If you decide not to outsource, you’ll want to select your recording platforms, invest in a good microphone, and decide if you also want to record video.

Tips for Recording Your Podcast

Audio Capture Programs

When it comes to recording, many podcasters use Zoom, but the audio quality isn’t always reliable. Another options is Zencastr, which allows for remote recording with guests who can record separate audio files. The catch? You’ll have to do some editing.

Microphones

Deciding on a microphone depends on where you are recording. If you are recording in a room that is soundproofed and has a music studio setup, a condenser mic is a great option because it can pick up a pin dropping. However, if you’re recording from your dining room, a dynamic mic will be better because it picks up audio from what is right in front of it. Even the way that the mic is positioned can affect how good or bad the audio quality is.

Your best bet is to do an online search, watch YouTube videos, and play around with different options to see how they sound. Once you get the sound you want, press record.

Editing Apps

When it comes to editing, Audacity and GarageBand are fairly easy to use and downloadable for free. The Adobe suite or Adobe Audition are great options too with more advanced editing functions.

 

Part 4: Publishing and Promoting Your Podcast

Part 4: Publishing and Promoting Your Podcast

You’ve got a recorded and edited podcast episode. Congratulations! Now it’s time to publish and promote your podcast to start you on the way toward your goal. The first step is to choose a hosting service.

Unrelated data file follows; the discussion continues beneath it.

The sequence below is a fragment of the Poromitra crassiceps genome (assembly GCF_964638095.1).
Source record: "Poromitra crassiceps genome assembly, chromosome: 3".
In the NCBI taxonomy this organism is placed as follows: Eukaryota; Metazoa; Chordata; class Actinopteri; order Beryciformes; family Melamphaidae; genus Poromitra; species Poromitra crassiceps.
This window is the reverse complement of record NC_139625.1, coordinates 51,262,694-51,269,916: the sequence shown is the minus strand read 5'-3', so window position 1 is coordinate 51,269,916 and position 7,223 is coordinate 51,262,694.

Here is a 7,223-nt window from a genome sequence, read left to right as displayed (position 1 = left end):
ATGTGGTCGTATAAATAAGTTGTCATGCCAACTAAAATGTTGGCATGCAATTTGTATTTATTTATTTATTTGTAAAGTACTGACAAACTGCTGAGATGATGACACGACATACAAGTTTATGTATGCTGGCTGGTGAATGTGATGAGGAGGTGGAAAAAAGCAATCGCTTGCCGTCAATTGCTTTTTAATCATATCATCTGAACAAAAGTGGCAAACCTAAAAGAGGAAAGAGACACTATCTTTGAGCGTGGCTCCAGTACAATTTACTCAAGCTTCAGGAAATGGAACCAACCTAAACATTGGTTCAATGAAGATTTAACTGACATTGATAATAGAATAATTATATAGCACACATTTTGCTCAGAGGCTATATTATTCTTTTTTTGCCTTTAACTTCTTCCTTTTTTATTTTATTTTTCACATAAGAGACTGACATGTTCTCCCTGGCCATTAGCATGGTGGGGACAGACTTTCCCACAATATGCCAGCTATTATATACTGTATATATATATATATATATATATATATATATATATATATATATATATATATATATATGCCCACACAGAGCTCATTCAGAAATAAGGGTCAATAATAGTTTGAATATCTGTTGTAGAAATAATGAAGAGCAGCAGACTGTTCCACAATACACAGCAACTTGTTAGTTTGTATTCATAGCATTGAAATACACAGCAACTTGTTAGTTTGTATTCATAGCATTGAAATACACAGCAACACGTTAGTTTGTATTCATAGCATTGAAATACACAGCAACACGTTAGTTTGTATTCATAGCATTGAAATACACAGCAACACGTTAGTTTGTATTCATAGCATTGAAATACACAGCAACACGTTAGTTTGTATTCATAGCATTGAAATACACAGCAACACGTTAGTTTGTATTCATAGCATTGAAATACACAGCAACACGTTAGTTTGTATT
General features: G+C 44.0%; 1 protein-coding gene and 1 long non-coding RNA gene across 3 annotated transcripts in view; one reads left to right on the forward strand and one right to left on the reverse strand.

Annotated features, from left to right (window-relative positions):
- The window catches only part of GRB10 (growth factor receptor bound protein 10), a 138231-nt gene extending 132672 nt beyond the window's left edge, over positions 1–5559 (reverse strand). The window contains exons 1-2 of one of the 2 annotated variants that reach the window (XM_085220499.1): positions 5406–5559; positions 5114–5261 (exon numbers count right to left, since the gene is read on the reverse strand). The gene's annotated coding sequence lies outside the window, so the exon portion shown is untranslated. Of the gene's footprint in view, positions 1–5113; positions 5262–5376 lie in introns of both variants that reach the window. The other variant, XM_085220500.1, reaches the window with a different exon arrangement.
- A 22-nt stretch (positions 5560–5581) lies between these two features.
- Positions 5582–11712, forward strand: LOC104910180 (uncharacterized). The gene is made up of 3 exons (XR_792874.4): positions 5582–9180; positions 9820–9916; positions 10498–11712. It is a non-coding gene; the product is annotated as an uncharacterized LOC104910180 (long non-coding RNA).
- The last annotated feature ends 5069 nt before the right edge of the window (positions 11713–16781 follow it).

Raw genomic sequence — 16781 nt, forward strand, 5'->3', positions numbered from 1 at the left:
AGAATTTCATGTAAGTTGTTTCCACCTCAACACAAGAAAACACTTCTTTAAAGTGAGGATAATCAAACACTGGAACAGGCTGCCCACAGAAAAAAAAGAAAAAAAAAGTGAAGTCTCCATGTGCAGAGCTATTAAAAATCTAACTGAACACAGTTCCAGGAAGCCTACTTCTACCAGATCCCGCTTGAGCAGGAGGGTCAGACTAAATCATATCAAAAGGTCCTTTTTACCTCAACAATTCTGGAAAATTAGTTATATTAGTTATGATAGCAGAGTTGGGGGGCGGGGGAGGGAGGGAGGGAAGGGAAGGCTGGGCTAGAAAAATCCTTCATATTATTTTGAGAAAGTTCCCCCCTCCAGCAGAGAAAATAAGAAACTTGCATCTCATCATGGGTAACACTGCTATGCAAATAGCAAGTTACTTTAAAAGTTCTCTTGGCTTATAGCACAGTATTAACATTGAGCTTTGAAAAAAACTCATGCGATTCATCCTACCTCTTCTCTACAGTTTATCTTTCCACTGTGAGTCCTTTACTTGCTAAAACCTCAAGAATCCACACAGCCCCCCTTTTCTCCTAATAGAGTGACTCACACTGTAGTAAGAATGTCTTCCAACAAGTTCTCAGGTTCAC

Hosting and Publishing Your Podcast

caitlin-podcastYou have multiple options for hosting. The most popular podcast hosting service is Podbean, which has multiple hosting tiers including a free option. SoundCloud is probably the most user-friendly hosting site. One of the oldest hosting sites is LibSyn. While it isn’t as robust as the others, it is a reliable service and quite affordable.

Next, create an RSS feed and submit your podcast to one of the publishing apps where users can listen and subscribe to your podcast:

Promoting Your Podcast

Now it’s time to grow your audience. The podcast community is quite collaborative, so look for ways to cross-promote and encourage other podcasters to promote your podcast.

Here is a list of other ways you can promote your podcast:

  • Create a podcast webpage on your corporate site
  • Share your podcast on all of your social media channels
  • Ask for reviews and subscribers on publishing apps
  • Submit your podcast to aggregators
  • Create an email campaign to promote your podcast
  • Encourage your guests to share and promote your podcast in their networks

Expand on Your Content

Your podcast will undoubtedly contain a wealth of content you can leverage through other channels to generate leads and promote your podcast. Look for ways to repurpose your content as much as possible and across as many of your existing and new channels as possible. Examples include:

Blog postsBlog posts: Each episode can be repurposed into one or more blogs. You may have to do a little legwork to stretch your content into multiple blog posts, but the ROI will be worth it. Make sure to include a call to action (CTA) that links to one of the episodes.